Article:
Salina: Thank you so much Jerome. Yes, our piece is very much a co-composition: Jerome is the composer of the taonga pūoro part, and I’ve written the orchestral part that wraps around him. I wanted to make sure that it was an authentic and respectful collaboration right from the beginning. I had no interest in trying to make taonga pūoro “fit” around an orchestral part; it was important to me that it was actually the other way around – a “taonga pūoro first” approach. After the day of recording at Lilburn House that Jerome mentioned, I spent time transcribing at least an hour’s worth of audio of all of Jerome’s unique taonga, becoming intimately familiar with their sounds according to the way Jerome plays them. I imagined the kinds of harmonies and textures that could most naturally support them, and came up with a musical structure for the piece that allows seamless transitions between the 19 different featured instruments. Due to the improvising nature of taonga pūoro performance, I kept in mind that Jerome wouldn’t be playing exactly what he played in the recordings I was working from – I was designing sonic ‘environments’ that would theoretically support anything he might play on that instrument in the moment. Of course each instrument has a very specific range with particularly resonant pitches (some with multiple voices), so for the piece to work, the cues and timings of each entry are very specific. There was a lot of very technical and logistical groundwork involved in making the orchestral part work harmoniously with the pūoro part, but once that was figured out, I could delve into finding a language that reflected the ‘nurturing’ qualities of Papatūānuku. I feel like the ‘harmonious synergy’ between our parts is a reflection of the trust we’ve built through all our collaborations leading to this, and the culmination of many years of mahi between us.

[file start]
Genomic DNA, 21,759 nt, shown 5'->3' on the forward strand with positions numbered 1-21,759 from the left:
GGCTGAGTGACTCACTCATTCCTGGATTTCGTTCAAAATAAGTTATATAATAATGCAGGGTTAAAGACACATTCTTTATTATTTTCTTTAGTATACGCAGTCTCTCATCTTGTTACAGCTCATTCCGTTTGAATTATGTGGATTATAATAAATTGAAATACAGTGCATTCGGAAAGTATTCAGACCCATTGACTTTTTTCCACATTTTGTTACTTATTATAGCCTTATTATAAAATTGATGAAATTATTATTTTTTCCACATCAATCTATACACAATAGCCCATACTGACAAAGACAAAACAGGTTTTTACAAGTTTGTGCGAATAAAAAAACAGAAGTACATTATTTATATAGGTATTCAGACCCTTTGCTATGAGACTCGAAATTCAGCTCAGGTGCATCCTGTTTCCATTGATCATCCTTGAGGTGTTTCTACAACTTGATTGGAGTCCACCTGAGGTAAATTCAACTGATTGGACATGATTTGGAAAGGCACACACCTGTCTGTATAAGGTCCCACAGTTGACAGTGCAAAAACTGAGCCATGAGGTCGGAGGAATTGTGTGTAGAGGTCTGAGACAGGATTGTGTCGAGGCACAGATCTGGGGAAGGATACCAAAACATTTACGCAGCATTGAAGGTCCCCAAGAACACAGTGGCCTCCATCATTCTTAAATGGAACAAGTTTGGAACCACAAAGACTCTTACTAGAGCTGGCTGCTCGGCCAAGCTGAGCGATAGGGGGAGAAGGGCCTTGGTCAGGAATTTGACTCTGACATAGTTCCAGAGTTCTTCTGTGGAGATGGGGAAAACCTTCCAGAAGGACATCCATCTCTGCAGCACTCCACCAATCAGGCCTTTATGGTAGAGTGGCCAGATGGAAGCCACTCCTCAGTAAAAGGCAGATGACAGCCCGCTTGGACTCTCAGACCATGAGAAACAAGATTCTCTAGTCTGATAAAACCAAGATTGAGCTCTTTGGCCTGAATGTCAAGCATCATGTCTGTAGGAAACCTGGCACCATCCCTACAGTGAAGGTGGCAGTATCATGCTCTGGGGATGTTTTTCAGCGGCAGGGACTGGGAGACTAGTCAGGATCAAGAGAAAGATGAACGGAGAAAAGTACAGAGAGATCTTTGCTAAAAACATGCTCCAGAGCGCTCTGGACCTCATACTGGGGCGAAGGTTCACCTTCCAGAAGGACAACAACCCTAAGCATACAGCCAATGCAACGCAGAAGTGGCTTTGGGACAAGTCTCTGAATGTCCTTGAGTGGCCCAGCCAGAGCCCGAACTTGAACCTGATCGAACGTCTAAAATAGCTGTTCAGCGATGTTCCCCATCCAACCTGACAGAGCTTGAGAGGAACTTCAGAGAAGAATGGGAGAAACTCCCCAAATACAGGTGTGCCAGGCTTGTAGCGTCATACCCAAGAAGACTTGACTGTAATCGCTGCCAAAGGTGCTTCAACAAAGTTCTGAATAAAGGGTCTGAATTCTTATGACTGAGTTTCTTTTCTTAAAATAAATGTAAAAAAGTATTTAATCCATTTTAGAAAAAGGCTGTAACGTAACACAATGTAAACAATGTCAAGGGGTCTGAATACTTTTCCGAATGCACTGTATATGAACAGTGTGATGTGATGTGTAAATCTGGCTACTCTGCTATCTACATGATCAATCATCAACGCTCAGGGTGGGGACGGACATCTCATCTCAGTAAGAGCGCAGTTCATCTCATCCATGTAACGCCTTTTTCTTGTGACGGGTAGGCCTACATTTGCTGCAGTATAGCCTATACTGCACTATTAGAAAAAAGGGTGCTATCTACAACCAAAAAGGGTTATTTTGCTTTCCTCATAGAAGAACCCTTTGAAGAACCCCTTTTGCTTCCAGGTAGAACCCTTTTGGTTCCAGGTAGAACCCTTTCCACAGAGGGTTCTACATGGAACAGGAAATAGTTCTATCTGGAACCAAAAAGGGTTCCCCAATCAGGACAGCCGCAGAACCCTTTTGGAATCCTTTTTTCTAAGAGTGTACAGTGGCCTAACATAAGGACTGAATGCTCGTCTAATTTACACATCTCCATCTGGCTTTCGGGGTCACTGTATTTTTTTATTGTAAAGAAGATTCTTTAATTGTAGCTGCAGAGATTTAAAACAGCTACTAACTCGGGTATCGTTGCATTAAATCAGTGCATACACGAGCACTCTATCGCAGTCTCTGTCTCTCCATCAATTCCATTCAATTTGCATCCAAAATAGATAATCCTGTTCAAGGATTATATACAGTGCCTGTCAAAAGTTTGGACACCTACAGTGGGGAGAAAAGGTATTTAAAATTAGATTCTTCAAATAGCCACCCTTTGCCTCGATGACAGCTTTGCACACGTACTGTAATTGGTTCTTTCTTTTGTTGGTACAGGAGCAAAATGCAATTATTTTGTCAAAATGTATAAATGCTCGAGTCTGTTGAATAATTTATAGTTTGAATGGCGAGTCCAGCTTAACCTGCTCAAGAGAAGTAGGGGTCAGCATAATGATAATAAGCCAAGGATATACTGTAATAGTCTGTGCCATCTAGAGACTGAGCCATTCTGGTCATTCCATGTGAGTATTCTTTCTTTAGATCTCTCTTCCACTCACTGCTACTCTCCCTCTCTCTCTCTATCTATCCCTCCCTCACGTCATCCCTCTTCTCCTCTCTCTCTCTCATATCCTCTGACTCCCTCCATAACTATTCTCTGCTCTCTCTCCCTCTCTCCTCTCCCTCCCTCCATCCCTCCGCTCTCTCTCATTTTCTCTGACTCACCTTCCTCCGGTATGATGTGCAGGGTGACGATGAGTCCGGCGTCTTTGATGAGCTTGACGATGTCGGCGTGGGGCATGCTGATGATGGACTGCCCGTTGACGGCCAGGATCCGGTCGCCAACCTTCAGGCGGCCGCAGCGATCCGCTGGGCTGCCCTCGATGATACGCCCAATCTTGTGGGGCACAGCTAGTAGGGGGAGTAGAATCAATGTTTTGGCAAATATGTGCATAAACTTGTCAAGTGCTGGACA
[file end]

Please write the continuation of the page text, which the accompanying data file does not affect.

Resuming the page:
What does it mean to you both to have worked together on a piece for taonga puoro and orchestra on this scale?